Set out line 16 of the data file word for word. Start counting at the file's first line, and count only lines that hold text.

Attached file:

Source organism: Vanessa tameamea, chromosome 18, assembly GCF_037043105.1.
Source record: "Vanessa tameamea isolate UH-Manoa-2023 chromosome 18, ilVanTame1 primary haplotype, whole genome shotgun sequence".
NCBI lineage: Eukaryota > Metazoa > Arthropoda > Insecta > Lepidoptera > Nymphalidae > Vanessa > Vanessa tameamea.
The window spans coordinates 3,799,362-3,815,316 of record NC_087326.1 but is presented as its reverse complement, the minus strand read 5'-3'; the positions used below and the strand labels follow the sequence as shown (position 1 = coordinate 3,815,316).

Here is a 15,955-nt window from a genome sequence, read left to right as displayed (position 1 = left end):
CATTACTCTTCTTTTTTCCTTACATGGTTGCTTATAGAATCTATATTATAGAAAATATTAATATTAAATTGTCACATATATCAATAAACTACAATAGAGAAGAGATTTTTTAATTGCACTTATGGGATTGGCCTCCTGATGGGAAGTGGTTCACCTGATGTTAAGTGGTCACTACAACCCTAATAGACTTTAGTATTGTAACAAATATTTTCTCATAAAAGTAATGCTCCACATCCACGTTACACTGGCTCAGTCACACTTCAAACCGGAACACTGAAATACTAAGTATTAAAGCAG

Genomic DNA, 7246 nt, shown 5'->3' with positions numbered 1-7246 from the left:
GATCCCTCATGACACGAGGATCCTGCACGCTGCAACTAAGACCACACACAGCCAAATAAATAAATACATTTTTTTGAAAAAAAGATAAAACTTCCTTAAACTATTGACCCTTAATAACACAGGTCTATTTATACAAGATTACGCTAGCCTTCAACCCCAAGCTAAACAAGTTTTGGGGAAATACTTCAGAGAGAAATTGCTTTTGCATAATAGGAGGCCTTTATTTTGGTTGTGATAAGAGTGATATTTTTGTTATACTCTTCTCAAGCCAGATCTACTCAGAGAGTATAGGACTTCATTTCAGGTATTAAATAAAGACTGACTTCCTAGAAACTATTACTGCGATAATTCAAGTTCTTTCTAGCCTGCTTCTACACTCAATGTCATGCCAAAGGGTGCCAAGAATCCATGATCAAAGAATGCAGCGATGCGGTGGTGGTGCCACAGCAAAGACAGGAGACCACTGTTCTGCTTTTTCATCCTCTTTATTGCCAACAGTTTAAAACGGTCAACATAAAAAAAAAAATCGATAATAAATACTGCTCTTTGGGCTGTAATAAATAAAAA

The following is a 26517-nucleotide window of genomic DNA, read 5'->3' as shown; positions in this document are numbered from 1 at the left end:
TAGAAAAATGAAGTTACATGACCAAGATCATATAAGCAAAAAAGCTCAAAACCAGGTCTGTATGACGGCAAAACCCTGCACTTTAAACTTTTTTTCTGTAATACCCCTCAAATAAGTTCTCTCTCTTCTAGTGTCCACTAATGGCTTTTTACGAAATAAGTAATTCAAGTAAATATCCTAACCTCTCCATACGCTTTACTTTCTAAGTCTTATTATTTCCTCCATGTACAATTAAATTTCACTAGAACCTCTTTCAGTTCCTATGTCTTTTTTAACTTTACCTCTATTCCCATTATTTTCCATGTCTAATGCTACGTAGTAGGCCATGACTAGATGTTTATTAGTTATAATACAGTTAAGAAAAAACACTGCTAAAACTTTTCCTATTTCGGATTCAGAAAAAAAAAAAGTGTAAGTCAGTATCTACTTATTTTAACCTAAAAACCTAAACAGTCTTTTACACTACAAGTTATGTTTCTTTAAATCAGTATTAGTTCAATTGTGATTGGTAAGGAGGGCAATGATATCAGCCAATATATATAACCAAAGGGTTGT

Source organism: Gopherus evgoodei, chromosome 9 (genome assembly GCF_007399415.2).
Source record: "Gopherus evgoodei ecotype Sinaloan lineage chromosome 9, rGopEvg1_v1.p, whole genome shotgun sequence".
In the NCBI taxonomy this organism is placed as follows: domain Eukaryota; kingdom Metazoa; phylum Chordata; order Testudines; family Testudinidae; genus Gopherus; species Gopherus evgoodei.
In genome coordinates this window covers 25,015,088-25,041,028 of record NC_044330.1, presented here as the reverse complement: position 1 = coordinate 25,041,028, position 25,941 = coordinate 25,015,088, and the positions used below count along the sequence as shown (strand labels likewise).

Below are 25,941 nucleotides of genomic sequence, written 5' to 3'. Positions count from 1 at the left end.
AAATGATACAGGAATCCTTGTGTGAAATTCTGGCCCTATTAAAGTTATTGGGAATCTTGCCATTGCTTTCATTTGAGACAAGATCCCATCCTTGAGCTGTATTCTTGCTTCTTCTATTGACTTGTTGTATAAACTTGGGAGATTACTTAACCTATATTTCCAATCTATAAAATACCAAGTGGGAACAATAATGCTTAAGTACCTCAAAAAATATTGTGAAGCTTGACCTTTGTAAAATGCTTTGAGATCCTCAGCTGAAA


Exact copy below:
AAATGATACAGGAATCCTTGTGTGAAATTCTGGCCCTATTAAAGTTATTGGGAATCTTGCCATTGCTTTCATTTGAGACAAGATCCCATCCTTGAGCTGTATTCTTGCTTCTTCTATTGACTTGTTGTATAAACTTGGGAGATTACTTAACCTATATTTCCAATCTATAAAATACCAAGTGGGAACAATAATGCTTAAGTACCTCAAAAAATATTGTGAAGCTTGACCTTTGTAAAATGCTTTGAGATCCTCAGCTGAAA